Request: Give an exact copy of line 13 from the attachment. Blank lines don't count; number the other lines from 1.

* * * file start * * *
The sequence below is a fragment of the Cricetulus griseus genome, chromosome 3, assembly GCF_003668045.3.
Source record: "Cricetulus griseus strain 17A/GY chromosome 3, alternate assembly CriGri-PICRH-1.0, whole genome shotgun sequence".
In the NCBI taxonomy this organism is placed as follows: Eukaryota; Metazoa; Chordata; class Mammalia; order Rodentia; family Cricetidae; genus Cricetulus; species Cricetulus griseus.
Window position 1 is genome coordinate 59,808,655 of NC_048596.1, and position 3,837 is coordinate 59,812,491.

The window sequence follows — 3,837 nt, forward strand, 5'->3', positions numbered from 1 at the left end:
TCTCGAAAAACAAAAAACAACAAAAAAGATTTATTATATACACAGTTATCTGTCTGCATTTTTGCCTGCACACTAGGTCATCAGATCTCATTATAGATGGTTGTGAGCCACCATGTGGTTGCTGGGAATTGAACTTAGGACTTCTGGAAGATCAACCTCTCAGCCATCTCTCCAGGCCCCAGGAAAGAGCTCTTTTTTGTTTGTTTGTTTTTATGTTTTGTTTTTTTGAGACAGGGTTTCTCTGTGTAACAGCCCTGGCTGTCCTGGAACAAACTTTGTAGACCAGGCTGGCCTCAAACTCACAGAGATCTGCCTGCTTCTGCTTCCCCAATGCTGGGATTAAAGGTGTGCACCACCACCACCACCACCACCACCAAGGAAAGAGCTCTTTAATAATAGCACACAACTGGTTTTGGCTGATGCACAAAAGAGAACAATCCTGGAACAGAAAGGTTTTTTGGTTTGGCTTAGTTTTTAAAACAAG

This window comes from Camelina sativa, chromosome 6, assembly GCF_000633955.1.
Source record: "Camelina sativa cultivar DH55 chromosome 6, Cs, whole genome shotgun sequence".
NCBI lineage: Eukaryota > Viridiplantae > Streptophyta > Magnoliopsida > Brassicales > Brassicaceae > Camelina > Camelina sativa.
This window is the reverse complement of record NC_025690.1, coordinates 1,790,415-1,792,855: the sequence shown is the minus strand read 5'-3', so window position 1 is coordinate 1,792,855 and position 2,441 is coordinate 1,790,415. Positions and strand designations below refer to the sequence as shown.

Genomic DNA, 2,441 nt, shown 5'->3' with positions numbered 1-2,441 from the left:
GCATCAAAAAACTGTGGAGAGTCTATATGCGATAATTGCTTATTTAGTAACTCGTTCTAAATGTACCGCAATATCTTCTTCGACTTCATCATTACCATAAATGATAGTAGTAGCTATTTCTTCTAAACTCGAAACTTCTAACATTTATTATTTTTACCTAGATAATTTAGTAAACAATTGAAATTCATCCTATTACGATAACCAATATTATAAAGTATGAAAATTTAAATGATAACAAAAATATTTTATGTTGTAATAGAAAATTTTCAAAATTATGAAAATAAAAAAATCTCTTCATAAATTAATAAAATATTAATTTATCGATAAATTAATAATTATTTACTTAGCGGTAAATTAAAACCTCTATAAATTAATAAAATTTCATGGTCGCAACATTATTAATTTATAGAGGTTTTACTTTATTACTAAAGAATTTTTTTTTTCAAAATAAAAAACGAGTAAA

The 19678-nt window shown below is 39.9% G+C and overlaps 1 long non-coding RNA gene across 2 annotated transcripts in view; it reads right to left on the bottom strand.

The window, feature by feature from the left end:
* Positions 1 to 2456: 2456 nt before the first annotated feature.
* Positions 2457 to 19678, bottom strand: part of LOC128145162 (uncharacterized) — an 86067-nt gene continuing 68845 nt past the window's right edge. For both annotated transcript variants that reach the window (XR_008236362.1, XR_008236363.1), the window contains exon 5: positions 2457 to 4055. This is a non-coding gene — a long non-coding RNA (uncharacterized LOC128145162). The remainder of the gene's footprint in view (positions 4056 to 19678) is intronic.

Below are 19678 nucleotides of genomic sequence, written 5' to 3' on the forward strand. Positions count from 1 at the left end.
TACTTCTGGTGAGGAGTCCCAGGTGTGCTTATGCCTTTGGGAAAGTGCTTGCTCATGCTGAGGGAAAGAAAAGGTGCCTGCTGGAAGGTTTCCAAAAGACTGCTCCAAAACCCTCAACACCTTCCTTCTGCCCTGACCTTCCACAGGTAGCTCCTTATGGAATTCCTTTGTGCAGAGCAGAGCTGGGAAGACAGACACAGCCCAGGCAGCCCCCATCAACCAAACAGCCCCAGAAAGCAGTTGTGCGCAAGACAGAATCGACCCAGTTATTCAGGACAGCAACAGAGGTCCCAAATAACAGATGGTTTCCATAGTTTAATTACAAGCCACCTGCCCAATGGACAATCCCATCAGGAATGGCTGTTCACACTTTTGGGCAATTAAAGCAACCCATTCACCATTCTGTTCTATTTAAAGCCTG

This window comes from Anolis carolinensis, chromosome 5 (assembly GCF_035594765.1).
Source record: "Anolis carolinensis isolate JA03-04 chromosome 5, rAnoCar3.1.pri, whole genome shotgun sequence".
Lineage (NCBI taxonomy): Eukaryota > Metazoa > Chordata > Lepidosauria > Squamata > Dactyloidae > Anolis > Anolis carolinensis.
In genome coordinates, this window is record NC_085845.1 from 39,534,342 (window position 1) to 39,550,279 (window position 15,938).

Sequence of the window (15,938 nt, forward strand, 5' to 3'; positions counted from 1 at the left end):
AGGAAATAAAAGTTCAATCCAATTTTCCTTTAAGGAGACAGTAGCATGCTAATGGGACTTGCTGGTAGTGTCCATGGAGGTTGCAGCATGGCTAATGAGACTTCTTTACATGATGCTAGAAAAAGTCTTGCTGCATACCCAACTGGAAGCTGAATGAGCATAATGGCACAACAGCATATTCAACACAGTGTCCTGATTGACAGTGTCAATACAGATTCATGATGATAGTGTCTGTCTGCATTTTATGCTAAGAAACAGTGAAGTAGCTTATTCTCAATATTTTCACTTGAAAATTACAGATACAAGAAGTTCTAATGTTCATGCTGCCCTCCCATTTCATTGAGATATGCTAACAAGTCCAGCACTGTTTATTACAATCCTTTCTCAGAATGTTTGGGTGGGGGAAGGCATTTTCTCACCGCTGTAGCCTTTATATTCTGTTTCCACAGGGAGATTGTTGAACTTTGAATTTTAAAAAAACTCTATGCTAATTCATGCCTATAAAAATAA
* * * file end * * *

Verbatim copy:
The 19678-nt window shown below is 39.9% G+C and overlaps 1 long non-coding RNA gene across 2 annotated transcripts in view; it reads right to left on the bottom strand.